Friday, July 28, 2017

Another great review

Review: Another Girl, Another Planet by Lou Antonelli

By David Afsharirad 
On his blog Tyrannosaurus Ranch


I don't really read science fiction novels much these days. With as many science fiction short stories as I read in order to assemble The Year's Best Military and Adventure SF series, when it comes time to wind down with a book, I find myself reaching for different genres. When I do read a science fiction novel, I tend to gravitate toward older works that I've meant to read but haven't gotten around to. All this to say, if a science fiction novel came out in the last three or four years, there's a stunningly good chance I haven't cracked its spine.


But I made an exception for Lou Antonelli's Another Girl, Another Planet. The premise was just too interesting. I couldn't resist.


With Another Girl, Another Planet, Lou Antonelli gives us the 20th Century we deserved rather then the 20th Century we got. It's an alternate history story in which Admiral Robert A. Heinlein (yes, that Robert A. Heinlein) convinces the United States and the U.S.S.R. to work together on a joint space program, rather than against one another in an escalating arms race. As a result, by 1985 (when our story is set) there is a thriving colony on the Moon and the frontier has moved to Mars.


The hero of the story is Dave Shuster, a low-level bureaucrat who is sent to the Mars colony to take over a vacant administration position. Once there, however, he discovers that the Martian governor has died while he was en route. Shuster is now interim leader of the colony.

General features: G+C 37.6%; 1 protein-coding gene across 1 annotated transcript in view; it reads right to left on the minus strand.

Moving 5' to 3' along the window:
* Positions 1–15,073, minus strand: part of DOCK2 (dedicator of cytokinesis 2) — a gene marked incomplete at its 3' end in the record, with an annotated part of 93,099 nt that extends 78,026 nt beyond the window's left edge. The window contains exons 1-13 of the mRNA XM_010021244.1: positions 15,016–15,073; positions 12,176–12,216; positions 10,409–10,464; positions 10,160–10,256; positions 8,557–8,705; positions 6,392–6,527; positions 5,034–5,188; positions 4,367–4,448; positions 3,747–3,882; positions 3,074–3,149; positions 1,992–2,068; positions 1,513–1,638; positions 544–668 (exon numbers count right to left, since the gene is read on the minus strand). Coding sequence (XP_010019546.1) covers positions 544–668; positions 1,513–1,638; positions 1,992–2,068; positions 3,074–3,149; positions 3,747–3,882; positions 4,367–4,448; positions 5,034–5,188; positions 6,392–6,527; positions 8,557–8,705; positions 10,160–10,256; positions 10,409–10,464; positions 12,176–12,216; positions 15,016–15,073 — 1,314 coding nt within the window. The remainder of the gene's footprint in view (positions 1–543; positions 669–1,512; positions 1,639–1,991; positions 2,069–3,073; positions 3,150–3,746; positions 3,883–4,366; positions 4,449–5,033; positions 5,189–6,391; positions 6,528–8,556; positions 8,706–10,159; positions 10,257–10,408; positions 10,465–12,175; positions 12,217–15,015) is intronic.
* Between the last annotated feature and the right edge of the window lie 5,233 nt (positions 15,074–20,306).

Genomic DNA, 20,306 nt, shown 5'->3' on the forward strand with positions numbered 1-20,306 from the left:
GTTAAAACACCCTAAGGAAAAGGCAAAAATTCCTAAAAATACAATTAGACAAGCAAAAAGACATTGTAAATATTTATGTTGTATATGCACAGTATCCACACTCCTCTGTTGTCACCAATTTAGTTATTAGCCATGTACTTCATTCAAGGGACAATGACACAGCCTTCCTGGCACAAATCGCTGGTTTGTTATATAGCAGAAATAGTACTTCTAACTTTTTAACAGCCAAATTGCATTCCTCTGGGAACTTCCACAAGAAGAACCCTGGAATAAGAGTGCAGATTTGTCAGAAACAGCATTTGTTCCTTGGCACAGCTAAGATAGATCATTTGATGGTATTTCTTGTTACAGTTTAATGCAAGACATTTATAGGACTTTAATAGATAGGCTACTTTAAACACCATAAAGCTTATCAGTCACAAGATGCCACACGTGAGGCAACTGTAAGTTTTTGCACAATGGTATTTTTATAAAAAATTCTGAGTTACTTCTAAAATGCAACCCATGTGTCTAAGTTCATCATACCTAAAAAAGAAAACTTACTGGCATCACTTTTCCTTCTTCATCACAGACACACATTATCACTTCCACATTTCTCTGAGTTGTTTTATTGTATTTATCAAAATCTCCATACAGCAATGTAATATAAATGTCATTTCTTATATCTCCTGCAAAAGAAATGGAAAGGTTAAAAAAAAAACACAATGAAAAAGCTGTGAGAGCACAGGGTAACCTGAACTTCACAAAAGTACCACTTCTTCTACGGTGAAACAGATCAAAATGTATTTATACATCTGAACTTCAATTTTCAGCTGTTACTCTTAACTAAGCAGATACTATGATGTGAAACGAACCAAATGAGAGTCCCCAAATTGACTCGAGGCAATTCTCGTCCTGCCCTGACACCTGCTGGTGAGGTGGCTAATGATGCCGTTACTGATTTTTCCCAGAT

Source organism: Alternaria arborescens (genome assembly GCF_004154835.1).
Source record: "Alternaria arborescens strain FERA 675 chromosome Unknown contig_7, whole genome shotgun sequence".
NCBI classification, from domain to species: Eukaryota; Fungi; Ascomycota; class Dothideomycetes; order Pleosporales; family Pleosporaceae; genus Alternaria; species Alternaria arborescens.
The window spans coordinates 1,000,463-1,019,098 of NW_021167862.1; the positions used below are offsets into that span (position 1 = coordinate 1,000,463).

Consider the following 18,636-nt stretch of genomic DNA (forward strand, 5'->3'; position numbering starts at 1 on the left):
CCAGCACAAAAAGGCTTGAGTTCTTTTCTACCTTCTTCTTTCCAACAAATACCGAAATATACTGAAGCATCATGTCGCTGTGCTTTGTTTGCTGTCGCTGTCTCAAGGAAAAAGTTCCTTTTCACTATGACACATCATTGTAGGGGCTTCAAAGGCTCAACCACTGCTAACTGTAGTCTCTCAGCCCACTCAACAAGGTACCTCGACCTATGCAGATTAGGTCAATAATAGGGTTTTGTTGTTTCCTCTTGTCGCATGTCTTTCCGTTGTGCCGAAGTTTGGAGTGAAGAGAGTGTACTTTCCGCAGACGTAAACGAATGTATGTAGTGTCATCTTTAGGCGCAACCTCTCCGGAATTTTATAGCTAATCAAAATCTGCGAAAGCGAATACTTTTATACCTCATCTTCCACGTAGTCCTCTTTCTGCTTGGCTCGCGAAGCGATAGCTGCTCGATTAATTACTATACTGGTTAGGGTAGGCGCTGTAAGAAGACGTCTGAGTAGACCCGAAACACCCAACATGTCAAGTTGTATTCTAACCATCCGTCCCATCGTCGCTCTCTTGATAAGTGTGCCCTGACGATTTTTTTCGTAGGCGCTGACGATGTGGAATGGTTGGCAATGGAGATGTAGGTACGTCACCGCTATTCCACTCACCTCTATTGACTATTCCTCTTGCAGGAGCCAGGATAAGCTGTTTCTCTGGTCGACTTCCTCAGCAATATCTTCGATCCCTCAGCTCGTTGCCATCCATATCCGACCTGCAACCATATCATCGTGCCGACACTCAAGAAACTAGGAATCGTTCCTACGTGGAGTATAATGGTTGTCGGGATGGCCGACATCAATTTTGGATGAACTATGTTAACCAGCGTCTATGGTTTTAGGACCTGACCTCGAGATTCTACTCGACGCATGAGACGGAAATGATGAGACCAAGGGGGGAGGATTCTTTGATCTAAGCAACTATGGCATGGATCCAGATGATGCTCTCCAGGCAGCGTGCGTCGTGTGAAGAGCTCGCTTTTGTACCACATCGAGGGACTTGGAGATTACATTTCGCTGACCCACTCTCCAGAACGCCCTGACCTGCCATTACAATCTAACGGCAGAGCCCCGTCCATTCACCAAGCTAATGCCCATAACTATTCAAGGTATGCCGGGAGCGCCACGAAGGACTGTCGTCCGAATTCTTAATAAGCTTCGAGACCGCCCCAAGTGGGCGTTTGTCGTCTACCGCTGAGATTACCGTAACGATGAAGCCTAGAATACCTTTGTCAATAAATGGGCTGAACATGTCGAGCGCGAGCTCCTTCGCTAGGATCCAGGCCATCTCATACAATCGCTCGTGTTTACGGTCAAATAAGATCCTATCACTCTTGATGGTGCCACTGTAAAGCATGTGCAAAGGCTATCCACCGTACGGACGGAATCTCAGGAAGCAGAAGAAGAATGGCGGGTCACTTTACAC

The engine for Antonelli's plot is an Asmovian mystery involving a mysterious robot and android factory on Mars and a missing girl (an old flame of Shuster's) back in New York City. The mystery is well-done and kept me turning pages, and Shuster, who narrates the novel, is a likable protagonist with a great voice.


But the real joy of the novel is the world that Antonelli has created. For one thing, it's incredibly well thought out. More than that, it's just downright fun. In Another Girl, Another Planet, familiar faces from our timeline turn up in different settings throughout. Familiar technology such as fax machines exist alongside Moon-to-Mars rocketships. To say too much would be to ruin the fun of the novel, so I'll just mention two things that typify what I'm talking about. The first is when Dave Shuster finds a cassette of Buddy Holly's early material, from 1957 - 1961, before he and The Beatles became engaged in the U.S. vs. Britain Music Wars. Another is that we find out what happened to famed skyjacker D.B. Cooper in this timeline.


If I have a criticism to level against the novel it's that, from time to time, the forward movement of the plot is sidelined so that some aspect of the alternate timeline and/or retro-futuristic technology can be explained. But these diversions are so entertaining that it's hard to say that they should have been cut. I certainly would have missed them. Readers not as enamored with 20th Century history and pop culture might find themselves a little lost in all of the references, but I suspect that, for the most part, they will just sail on by, not causing a distraction.


Published by Kevin J. Anderson and Rebecca Moesta's Wordfire Press, Another Girl, Another Planet is available now. Here's a link to it on Amazon. Or, if you prefer, you can buy a DRM-free version from Baen.com.


If there were more books like Lou Antonelli's Another Girl, Another Planet, I'd 

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